Times have changed, but that doesn’t mean the world is a less cruel place for everyone. Some societies of the world still indulge in bloodcurdling rituals and practices that most people probably assume were left in the past.
Here’s a list of the 5 most bizarre and cruel practices still popular in some parts of the globe.
Cannibalism: Forget Hannibal the Cannibal – a tribe in New Guinea, the Korowai, openly admits that it has a certain taste for fellow tribesmen. A special on the menu are those deemed "witch doctors," who are tortured and then eaten. Why? Because the Korowai believe witch doctors eat people from the inside, and, by eating them, they are only settling the score.
Witch Hunts: The Salem witch trials remain one of the most traumatic events in U.S. history. Unfortunately, some societies are still experiencing that horror. The president of Gambia in 2009 launched a witch hunt campaign that is said to have left at least six dead. On the other side of the world, India and Saudi Arabia will also kill any woman who is thought to be a witch. Here’s the worst part: hearsay is all they need to "affirm" one’s witch-hood.
Female Genital Mutilation: Despite the efforts of World Health Organization and governments of the countries themselves, female genital mutilation is a horrifying reality in several African and Middle East countries. The procedure is done on young girls as a rite of passage, with little to no anaesthesia, by religious figures without much knowledge of anatomy. The procedure cruelly removes all or most of the external part of a female’s genitalia with long-term health repercussions including extended urination time up to half an hour, denial of sexual pleasure and deadly complications during childbirth.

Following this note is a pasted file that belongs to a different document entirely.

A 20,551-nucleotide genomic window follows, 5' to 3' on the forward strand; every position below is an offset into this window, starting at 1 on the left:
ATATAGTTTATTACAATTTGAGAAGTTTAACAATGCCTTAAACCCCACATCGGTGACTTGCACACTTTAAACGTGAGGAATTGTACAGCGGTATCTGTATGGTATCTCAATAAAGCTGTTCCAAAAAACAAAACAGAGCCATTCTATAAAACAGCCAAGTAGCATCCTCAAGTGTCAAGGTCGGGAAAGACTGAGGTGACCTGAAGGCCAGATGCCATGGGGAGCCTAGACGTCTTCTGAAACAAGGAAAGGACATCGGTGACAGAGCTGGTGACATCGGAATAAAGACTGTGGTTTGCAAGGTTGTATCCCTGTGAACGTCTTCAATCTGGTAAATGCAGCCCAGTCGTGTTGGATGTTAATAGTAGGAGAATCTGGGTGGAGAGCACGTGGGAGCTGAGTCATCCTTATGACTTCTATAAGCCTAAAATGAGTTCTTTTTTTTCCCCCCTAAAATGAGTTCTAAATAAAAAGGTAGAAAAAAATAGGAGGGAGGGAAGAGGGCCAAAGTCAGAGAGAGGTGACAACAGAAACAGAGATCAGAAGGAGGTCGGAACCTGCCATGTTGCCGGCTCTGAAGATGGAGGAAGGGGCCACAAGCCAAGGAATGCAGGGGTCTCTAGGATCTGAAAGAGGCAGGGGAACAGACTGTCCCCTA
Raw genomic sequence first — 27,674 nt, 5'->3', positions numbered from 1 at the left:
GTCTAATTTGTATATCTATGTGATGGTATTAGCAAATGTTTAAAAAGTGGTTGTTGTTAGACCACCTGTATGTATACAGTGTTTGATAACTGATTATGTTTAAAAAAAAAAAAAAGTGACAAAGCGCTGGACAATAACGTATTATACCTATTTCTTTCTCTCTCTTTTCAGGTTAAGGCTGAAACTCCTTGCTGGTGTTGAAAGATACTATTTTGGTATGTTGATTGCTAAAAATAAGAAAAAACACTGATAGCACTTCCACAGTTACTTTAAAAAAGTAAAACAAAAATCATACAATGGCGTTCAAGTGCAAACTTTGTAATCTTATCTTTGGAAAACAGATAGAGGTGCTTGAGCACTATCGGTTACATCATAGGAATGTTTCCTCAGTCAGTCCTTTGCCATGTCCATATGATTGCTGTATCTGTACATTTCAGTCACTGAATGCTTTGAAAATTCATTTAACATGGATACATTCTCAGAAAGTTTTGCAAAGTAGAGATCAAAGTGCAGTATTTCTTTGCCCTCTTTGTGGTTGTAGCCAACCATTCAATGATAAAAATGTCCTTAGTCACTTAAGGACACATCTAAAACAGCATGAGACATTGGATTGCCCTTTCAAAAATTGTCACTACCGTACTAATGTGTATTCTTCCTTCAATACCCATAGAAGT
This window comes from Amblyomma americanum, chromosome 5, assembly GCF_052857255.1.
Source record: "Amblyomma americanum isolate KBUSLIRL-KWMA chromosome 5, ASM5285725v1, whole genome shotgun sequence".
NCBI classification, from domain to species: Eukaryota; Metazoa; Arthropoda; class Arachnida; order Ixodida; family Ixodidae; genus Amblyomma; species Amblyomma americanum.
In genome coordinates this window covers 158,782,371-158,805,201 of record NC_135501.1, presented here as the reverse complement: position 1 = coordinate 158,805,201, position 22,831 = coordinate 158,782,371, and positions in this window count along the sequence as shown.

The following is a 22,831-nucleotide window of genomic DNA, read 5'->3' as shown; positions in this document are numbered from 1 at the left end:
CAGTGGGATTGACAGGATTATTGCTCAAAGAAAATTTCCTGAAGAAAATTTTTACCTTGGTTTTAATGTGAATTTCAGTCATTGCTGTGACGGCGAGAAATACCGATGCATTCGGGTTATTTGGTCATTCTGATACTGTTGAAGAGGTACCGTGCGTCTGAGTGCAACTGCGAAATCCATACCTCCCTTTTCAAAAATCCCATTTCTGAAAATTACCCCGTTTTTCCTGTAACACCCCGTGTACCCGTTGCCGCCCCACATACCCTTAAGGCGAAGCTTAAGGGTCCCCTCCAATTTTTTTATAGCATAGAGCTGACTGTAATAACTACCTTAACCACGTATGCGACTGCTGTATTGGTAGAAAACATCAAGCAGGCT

Human Sacrifice: Although this seems like something out of mythology, human sacrifices are very much real. In some Hindu groups, Sati is still practiced where a widowed woman is expected to burn at the pyre with her husband’s corpse. In Uganda, the BBC uncovered people paying huge sums to witch doctors for infant sacrifices supposed to bring them wealth and prosperity.
Restrictive Body Wear: This phenomenon can be observed in different forms across cultures. Women from tribes in Thailand and Africa wear metal collars which deform their shoulders and give the impression of a longer neck associated with beauty. A shrine in Pakistan, Shah Dulay, puts metal caps on infants dedicated to the shrine. These restrictive caps stunt the growth of their head and brain, disabling victims. The Chinese foot binding custom still isn’t a thing of past, with survivors still suffering from disabilities related to their bound feet.